• Binary Attribute
• Ordinal Attribute
• Numeric Attribute
– Interval Scaled Attribute
– Ratio Scaled Attribute
• Discrete VS Continuous Data

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Nominal Attributes
• Symbols or name of things
• Each value represent some value of category
• Enumerations
• Eg hair color, marital status

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Binary Attributes
• With only two categories (state 0 or 1)
• True / False, Present / Absence
• Eg Patient Smokes, Testing Result (+ve / -ve)
• Binary attribute is symmetric if both of its states are
equally valuable (i.e. no preferance on which
outcome should be coded as 0 or 1 like gender)
• Binary Attribute is asymmetric if the outcomes of the
states are not equally important eg HIV test)

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Ordinal Attributes
• Attribute with possible values that have a
meaningful order or ranking among them
• Eg Drinking (Small, Medium, Large)
• Lecturer, Asst. Professor, Professor
• Strongly Agree, Agree, Disagree

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Numeric Attributes
• Quantitative
• Interval Scaled Attribute
– Measured on a scale of equal size units
– Eg Calendar Date (2002 and 2010 are 8 years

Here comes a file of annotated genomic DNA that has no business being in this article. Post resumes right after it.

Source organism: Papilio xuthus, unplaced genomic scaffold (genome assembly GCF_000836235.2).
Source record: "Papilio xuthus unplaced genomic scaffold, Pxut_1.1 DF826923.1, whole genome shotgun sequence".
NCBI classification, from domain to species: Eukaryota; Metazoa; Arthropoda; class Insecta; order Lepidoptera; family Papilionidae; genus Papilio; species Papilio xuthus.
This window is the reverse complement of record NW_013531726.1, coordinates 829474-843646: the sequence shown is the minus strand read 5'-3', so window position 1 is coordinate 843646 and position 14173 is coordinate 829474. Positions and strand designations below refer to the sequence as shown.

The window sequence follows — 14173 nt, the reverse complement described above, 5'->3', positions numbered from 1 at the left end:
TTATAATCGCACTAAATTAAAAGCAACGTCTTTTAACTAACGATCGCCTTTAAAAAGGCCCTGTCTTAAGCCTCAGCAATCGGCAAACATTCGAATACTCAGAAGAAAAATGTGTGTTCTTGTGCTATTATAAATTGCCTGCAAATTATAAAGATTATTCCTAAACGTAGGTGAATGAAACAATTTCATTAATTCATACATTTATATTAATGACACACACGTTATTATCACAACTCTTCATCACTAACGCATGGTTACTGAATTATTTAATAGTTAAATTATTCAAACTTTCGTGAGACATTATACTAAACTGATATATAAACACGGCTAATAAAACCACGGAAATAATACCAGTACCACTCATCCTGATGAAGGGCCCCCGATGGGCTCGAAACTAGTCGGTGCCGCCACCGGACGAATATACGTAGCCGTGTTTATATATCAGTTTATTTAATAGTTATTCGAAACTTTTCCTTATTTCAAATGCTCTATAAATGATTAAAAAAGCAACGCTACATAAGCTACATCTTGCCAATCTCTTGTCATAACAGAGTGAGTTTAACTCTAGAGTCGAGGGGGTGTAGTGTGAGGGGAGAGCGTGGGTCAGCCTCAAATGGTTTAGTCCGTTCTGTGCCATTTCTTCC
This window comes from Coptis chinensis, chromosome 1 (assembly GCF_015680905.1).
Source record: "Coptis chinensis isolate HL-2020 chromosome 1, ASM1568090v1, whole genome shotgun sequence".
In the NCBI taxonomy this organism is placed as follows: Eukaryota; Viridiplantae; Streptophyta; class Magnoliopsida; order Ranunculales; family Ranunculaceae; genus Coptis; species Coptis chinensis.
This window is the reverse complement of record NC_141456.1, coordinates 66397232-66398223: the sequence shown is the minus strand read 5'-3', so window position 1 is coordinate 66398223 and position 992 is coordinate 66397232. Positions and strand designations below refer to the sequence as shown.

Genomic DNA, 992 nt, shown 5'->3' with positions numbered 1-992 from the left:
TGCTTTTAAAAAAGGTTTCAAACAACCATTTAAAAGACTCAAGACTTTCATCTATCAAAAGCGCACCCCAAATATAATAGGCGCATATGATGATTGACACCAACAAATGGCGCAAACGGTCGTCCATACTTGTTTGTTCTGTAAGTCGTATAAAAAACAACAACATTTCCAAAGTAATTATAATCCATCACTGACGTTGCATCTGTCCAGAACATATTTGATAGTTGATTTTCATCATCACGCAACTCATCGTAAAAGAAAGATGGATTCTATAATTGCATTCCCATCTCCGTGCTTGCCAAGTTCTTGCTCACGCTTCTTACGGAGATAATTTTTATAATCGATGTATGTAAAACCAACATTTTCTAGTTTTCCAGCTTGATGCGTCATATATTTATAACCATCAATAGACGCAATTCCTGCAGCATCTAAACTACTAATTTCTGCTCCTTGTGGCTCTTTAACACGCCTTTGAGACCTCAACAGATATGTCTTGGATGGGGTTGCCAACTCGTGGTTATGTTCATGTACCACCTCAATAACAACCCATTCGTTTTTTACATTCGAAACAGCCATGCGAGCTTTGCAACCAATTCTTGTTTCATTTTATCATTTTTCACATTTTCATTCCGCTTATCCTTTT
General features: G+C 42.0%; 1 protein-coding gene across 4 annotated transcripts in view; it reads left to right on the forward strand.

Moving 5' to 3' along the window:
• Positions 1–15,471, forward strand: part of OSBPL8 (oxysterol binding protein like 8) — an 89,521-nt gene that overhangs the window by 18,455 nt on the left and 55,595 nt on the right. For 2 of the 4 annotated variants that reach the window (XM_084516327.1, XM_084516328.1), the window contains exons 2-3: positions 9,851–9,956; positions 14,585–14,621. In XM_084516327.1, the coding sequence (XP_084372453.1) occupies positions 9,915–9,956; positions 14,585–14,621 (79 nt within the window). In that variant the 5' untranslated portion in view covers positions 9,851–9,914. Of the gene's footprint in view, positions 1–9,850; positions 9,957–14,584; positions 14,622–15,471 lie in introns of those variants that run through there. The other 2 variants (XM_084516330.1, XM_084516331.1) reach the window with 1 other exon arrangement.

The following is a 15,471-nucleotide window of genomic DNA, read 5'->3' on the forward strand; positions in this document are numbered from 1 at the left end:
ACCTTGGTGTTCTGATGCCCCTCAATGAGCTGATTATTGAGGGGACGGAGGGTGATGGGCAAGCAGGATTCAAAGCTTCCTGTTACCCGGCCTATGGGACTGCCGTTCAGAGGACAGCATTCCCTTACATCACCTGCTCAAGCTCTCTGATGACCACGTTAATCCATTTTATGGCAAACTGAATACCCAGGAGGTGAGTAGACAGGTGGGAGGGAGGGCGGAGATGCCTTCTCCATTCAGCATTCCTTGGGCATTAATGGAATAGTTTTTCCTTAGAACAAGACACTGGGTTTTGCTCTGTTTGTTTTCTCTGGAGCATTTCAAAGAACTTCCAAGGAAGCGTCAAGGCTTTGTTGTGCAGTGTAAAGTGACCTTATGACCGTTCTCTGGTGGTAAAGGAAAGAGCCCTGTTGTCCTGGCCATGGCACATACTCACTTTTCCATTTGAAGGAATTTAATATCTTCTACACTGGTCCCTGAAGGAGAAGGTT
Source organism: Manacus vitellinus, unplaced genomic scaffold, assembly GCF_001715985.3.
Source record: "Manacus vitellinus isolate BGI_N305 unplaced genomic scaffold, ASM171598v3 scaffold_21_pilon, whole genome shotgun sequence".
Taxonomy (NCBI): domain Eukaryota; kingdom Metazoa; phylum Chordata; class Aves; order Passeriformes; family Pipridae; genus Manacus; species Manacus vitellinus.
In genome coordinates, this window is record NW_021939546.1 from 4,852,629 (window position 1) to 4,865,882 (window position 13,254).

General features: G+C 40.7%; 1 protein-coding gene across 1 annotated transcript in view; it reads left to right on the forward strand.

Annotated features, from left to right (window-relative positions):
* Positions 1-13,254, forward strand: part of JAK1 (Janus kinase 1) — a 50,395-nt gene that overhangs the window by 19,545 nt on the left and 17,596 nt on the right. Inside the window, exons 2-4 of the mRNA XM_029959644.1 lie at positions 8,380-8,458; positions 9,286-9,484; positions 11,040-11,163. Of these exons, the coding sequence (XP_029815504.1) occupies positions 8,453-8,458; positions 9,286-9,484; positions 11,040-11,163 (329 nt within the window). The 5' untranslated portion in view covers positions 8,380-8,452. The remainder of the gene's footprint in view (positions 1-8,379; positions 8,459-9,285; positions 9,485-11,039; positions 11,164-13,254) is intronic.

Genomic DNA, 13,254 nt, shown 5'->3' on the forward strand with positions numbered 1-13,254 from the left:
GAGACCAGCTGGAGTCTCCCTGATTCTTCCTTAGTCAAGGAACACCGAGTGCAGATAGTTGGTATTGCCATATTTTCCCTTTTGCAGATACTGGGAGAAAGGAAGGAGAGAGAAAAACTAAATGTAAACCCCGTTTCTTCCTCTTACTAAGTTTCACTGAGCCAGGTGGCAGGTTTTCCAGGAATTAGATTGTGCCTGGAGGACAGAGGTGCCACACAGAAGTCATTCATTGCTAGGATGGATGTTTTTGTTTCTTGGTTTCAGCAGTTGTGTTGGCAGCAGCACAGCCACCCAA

apart)
• Ratio Scaled Attribute
– If a measurement is ratio scaled means a value
being multiple (or ratio) of another value
– Eg Frequency of words in a document
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Discrete VS Continuous Attributes
• A discrete attribute has a finite or infinite set
of values which may or may not be
represented as integer (Eg Age)
• If attribute is not discrete then it is continuous
(Eg )

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Data Preprocessing

• Why preprocess the data?


• Data cleaning
• Data integration and transformation

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Why Data Preprocessing?
• Data in the real world is dirty
– incomplete: lacking attribute values, lacking
certain attributes of interest, or containing only
aggregate data